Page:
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Performing Arts

A Violinist of Uncommon Style

Sheryl Staples has shunned the usual route to virtuosic stardom to become a complete package: concertmaster, ensemble player, soloist and teacher.

November 08, 1998|JOHN HENKEN | John Henken is a frequent contributor to Calendar

A common career trajectory for the most talented, determined and lucky young American violinists arcs through competitions and prestigious Eastern conservatories, heading single-mindedly for solo glory.

Local hero Sheryl Staples, however, has emphasized orchestral work rather than competitions, and has resisted Eastern temptations until her rising progression of ensemble leadership positions took her to the Cleveland Orchestra and now the New York Philharmonic, and increasingly into the solo spotlight.

It's a path that has also brought her back to Los Angeles--this afternoon, opening the new Gold Series of alumni recitals at the Colburn School--as a complete violinist: concertmaster, concerto artist, recitalist, chamber musician and teacher.

"As a teenager I was fascinated with ensemble playing, in all sizes of groups," Staples reports from her new home in New York, where she is principal associate concertmaster of the New York Philharmonic. "I love orchestral music, and I appreciate the regularity of orchestral schedules and being part of an established organization."

Of course, Staples' view of the orchestra comes from the front. Locally, Staples has been concertmaster of the Young Musicians Foundation Debut Orchestra, the Santa Barbara Chamber Orchestra, the Japan America Symphony and the Pacific Symphony. In 1996 she became associate concertmaster of the Cleveland Orchestra, a post she held through the end of August, which gave her just two weeks to move to New York to start the season there.

"I'm addicted to the leadership positions," she acknowledges. "I don't doubt it would be harder to sit back in sections. It feels really natural to me, to lead in this way, to draw upon my training as a soloist to make the concertmaster's solos special, which is a skill in itself, to make it really come across.

"I love the interaction among the musicians. Sitting in the first chair, you are a bridge between the conductor and the musicians. To contribute like that in a nonverbal way is fascinating and exciting. Although it can be difficult to juggle both solo work and an orchestra, it was never really a question for me."

Staples, who grew up in Los Angeles, came to the violin naturally enough. Both her parents were musicians--her dad played trombone on the Lawrence Welk TV show, freelanced and taught at UCLA; her mother was an amateur pianist and flutist. When Sheryl was 5, she discovered a one-eighth-sized violin that belonged to an aunt. At 9, she made the decisive move to study with master pedagogue Robert Lipsett, eventually following him to the Colburn School for the Performing Arts for three years and from there to USC.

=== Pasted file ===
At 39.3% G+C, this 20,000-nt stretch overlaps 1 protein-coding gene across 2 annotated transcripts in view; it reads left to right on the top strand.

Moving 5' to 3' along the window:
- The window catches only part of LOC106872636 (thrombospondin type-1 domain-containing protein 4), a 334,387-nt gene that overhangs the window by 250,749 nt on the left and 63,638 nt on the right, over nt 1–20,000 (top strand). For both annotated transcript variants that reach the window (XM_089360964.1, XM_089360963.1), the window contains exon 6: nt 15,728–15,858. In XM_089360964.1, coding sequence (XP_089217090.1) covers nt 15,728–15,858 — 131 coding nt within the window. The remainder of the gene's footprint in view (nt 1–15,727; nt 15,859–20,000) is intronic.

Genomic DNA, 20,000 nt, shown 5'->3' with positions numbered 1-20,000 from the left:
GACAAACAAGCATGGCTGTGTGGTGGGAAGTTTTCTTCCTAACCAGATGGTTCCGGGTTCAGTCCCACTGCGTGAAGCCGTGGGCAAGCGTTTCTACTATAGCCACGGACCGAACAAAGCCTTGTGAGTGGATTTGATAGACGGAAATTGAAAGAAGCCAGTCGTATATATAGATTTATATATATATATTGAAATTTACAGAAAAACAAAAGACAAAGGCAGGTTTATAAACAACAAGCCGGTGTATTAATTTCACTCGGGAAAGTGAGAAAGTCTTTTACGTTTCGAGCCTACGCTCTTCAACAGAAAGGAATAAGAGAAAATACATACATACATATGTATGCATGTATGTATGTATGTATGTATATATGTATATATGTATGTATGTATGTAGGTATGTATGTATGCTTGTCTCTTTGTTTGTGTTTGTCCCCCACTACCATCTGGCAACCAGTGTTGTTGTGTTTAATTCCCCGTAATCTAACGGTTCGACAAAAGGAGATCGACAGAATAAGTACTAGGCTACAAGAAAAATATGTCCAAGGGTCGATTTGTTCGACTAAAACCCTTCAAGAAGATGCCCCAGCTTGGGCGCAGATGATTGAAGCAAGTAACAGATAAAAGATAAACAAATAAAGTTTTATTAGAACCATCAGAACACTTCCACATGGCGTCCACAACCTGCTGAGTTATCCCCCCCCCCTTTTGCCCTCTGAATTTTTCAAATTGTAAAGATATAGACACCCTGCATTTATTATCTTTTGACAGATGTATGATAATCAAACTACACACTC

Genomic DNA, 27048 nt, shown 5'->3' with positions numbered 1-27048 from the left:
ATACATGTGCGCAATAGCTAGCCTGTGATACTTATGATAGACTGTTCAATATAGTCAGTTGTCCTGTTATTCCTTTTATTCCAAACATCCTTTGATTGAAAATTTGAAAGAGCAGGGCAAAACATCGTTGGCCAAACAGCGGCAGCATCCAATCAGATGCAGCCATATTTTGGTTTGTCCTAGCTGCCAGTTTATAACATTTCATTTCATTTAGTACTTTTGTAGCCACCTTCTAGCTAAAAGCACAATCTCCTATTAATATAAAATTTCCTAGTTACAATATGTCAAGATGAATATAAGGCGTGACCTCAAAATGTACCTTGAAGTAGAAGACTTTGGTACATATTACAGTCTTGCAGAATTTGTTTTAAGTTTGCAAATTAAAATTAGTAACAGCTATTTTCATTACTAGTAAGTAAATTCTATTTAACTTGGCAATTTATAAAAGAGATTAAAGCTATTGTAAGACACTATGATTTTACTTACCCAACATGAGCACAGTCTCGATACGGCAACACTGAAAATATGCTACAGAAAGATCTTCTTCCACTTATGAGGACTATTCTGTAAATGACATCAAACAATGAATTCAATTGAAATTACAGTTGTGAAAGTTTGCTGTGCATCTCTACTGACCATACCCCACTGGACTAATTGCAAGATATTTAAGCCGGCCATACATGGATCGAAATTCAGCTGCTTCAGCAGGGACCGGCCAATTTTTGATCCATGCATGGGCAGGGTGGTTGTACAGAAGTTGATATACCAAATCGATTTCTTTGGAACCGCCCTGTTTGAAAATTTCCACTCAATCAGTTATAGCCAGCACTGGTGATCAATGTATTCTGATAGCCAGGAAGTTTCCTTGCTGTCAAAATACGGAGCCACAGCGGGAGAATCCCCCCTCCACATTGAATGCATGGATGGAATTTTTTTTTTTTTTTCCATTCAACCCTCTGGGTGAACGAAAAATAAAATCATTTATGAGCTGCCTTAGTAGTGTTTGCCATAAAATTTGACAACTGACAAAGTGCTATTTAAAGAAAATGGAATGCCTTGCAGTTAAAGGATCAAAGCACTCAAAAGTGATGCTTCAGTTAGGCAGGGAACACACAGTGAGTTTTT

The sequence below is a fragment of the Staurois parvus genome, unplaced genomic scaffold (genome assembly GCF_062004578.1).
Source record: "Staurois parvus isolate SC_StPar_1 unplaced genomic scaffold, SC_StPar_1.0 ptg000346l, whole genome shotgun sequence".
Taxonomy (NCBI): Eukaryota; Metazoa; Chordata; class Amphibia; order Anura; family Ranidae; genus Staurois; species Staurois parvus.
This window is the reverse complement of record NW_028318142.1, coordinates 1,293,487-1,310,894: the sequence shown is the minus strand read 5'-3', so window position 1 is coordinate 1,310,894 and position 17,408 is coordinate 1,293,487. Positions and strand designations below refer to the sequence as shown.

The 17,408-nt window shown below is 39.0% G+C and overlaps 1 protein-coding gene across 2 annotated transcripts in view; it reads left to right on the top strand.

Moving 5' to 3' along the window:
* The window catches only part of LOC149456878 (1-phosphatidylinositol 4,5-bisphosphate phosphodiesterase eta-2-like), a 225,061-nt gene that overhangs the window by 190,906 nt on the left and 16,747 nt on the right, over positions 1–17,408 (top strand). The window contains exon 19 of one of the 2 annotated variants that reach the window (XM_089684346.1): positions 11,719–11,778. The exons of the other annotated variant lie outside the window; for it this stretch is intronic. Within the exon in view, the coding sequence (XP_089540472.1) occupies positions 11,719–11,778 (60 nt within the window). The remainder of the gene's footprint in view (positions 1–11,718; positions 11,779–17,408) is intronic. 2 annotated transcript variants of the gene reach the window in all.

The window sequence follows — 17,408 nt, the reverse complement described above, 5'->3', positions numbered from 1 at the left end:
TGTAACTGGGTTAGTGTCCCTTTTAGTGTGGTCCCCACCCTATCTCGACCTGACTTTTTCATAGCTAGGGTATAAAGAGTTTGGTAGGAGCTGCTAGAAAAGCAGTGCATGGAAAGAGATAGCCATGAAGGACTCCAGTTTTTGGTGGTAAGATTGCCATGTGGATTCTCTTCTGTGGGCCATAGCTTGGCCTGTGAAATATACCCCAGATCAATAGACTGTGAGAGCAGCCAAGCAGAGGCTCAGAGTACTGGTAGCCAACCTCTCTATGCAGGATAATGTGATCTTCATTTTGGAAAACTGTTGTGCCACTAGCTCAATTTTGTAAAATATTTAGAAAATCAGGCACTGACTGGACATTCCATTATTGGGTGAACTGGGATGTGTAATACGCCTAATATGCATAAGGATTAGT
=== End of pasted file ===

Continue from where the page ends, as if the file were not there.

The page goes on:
"I'm so proud of her and all she has accomplished," Lipsett says. "Some kids are shooting stars who reach their potential early and then go nowhere. All of Sheryl's gifts continued to develop, and we just kept getting things done.

"Some students make you a better teacher, and if you are successful with them, you make yourself obsolete. Sheryl can certainly stand on her own now, and it has been a pleasure to watch her talents unfolding."

Staples credits the Colburn School--which provides all manner of performing arts instruction as an after-hours adjunct to its students' regular schooling--with a foundational impact on her career. "It is about the classiest organization you can imagine; they don't take shortcuts there. I took just about everything the Colburn School had to offer," Staples, now 29, recalls, "from music theory and ear training to chamber music, as well as my private lessons."

After she graduated from USC, she turned her experience at Colburn around and taught there for five years, until getting the call from Cleveland. "I came full circle at Colburn," Staples says, "which was a wonderful thing."

In her years there, Colburn was housed in a former warehouse near USC, but this summer, it abandoned its old warren of rooms for spacious new quarters along the Grand Avenue arts corridor. But as Lipsett puts it, "Walls do not make a school. This was a great school before the new building."

The new Colburn Gold Series clearly demonstrates that. Following Staples on the series is violinist Leila Josefowicz--another Lipsett student; pianist Max Levinson; violinist Anne Akiko Meyers; pianist Wendy Chen; and violist Nokuthula Ngwenyama. Other Colburn alumni range from super-maestro Michael Tilson Thomas to jazz pianist Patrice Rushen.

But though walls may not make the school, they certainly can make the teacher's life easier, particularly if they enclose a performance space such as the 420-seat Zipper Concert Hall.

"One of the frustrations I've had," Lipsett says, "is that as a teacher you want to be in a small space for really critical listening, but then before a concert you want to be in a large space and work on a stage. This is an immediate improvement, because for the first time, we can go from my studio directly to the hall.

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